Oh yes, the sister. Vivian, who it seems to be very subtly suggested once had a relationship with Francis, is in the grip of some kind of mania which requires that she be confined to her bedroom. When JP brings coffee to her, we hear an undefined argument. Seeing as JP bares cuts on his neck which look like claw or at least fingernail scratches, it seems that JP might be right when he angrily tells Francis off for going into her bedroom. Obviously something like physically attacking a pizza delivery man for being ten minutes late is totally out of order, but maybe some of his bizarre behaviour is necessary? And what about Francis? Vivian seems to appear to him at night even though it seems like she sleeps soundly. Maybe he’s losing his mind too and becoming more and more like JP? All this is told with a heavy emphasis on dialogue which is placed to the front of the sound mix while ambient scoring [curiously the IMDB doesn’t credit any composer] which gets progressively more dominant. The talk is often slightly arch, something that may irritate some, but this was clearly a stylistic choice, and there’s no doubt that Liam Aiken and Joe Adler do very well with it, adding little nuances to their characters along the way which may make rewatching this film a worthwhile experience now you the know turns that the plot will take. A homosexual element is suggested very early on when we learn that each character has been in each other’s dreams, seems to develop – and then disappears. Far be it for me to get all PC [regular readers will be familiar with my utter hatred of that], but some viewers may be left with the uncomfortable suggestion that being gay is one form of insanity, though I doubt this was intended.

Still, we build and build to something – and then we find the second of two major revelations out and the thing ends. Part of me admires Ricard for being very unconventional and offering a film which avoids conventional structure, though at times he seems to struggle a little as to how to compensate for this. The atmosphere is definitely strong, and despite the generally drab colour schemes the visuals are well composed. Sometimes something like red emitting from a bright light or the yellow of burning candles will make a welcome intrusion into the gloomy mise en scene. But the film always seem on the verge of breaking free from the mood it sets itself, the insanity of one, two or even three people continually threatening to burst out and become physical. There’s a cold stillness to the proceedings, as if we’re not quite watching human beings. Nonetheless, Picard still shows a great deal of promise with The Bloodhound, which is intriguing and clever, if a tad frustrating. He especially displays an ability to modernise Poe and play with it while remaining respectful and showing a real affinity for the great writer’s work. Hopefully he’ll adapt more Poe material.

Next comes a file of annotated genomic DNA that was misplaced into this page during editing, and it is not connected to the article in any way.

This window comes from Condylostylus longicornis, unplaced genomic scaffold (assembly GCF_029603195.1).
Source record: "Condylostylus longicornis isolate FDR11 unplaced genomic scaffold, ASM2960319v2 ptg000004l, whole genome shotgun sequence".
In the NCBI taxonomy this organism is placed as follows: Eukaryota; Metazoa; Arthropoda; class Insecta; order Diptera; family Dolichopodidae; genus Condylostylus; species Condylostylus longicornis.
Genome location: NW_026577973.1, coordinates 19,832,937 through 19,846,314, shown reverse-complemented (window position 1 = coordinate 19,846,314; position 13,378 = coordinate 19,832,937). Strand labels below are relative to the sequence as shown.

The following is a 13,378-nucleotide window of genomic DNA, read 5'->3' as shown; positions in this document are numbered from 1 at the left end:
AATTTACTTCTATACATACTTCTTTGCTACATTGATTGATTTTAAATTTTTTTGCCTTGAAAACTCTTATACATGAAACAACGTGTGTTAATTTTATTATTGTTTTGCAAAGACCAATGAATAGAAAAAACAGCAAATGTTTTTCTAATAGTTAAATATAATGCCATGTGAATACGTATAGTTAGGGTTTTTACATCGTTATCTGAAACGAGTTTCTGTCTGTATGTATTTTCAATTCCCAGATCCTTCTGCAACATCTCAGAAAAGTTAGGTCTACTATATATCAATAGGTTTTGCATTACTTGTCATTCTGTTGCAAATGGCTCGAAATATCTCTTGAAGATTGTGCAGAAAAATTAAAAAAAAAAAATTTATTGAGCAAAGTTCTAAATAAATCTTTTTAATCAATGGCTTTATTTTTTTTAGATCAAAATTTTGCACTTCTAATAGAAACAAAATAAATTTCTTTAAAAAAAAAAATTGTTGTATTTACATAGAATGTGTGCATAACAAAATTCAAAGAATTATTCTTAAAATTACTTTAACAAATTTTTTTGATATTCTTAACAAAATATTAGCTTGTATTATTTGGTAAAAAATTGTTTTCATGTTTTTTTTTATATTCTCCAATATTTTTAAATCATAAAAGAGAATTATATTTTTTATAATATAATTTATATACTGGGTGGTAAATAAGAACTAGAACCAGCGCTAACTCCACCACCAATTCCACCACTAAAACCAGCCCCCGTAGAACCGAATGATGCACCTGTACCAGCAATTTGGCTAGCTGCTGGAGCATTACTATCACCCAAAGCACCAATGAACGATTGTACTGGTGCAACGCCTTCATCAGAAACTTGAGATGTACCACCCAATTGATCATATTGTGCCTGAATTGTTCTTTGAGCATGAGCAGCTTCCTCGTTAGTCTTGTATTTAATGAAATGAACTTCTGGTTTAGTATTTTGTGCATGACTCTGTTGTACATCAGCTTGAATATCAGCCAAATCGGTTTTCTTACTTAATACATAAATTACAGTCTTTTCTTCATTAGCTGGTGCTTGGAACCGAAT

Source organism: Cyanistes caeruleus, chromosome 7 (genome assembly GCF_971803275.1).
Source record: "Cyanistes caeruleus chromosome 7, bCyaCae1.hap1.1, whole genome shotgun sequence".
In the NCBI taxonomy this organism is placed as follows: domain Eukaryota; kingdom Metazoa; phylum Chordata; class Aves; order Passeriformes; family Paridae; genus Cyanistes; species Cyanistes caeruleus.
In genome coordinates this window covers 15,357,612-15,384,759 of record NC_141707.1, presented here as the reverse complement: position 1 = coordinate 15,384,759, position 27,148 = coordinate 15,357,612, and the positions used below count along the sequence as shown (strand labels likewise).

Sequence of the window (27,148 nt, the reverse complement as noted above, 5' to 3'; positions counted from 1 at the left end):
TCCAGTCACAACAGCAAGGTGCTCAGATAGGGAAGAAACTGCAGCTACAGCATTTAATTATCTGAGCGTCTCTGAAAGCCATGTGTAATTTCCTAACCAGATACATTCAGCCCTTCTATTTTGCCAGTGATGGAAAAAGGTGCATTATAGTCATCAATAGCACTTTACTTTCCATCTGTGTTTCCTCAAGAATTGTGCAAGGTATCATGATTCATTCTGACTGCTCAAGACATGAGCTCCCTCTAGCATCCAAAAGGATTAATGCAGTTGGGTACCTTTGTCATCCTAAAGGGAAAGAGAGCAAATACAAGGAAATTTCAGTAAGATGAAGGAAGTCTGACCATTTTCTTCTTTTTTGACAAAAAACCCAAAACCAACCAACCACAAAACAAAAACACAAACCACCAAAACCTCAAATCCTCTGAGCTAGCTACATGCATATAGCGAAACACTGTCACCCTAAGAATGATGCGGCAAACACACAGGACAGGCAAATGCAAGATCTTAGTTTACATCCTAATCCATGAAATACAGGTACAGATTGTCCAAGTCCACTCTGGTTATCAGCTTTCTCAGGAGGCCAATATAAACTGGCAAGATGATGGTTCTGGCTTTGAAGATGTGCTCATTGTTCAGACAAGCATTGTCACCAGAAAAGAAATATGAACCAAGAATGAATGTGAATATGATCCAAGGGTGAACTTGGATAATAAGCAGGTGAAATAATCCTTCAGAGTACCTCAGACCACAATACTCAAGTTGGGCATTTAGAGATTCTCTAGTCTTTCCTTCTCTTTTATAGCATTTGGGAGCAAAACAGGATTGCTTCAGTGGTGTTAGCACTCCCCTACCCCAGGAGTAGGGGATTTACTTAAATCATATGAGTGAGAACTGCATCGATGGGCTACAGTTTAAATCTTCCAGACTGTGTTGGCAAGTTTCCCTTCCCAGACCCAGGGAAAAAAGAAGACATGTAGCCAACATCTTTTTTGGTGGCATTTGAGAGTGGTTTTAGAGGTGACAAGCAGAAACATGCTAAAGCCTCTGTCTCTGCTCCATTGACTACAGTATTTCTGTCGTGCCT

Rating: ★★★★★★★☆☆☆


High Definition (1080p) Blu-ray presentation
Optional English subtitles for the deaf and hard of hearing
Brand new audio commentary by director Patrick Picard and editor David Scorca
Four experimental short films by director Patrick Picard: bad dream, the muffled hammerfall in action, the mosaic code and wiggleworm
On the Trail of The Bloodhound: Behind the Scenes of a Modern Chiller exclusive 45-minute making-of featurette
FIRST PRESSING ONLY: Illustrated booklet featuring new writing on the film by Anton Bitel

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About Dr Lenera 1980 Articles
I'm a huge film fan and will watch pretty much any type of film, from Martial Arts to Westerns, from Romances [though I don't really like Romcoms!]] to Historical Epics. Though I most certainly 'have a life', I tend to go to the cinema twice a week! However,ever since I was a kid, sneaking downstairs when my parents had gone to bed to watch old Universal and Hammer horror movies, I've always been especially fascinated by horror, and though I enjoy all types of horror films, those Golden Oldies with people like Boris Karloff and Christopher Lee probably remain my favourites. That's not to say I don't enjoy a bit of blood and gore every now and again though, and am also a huge fan of Italian horror, I just love the style.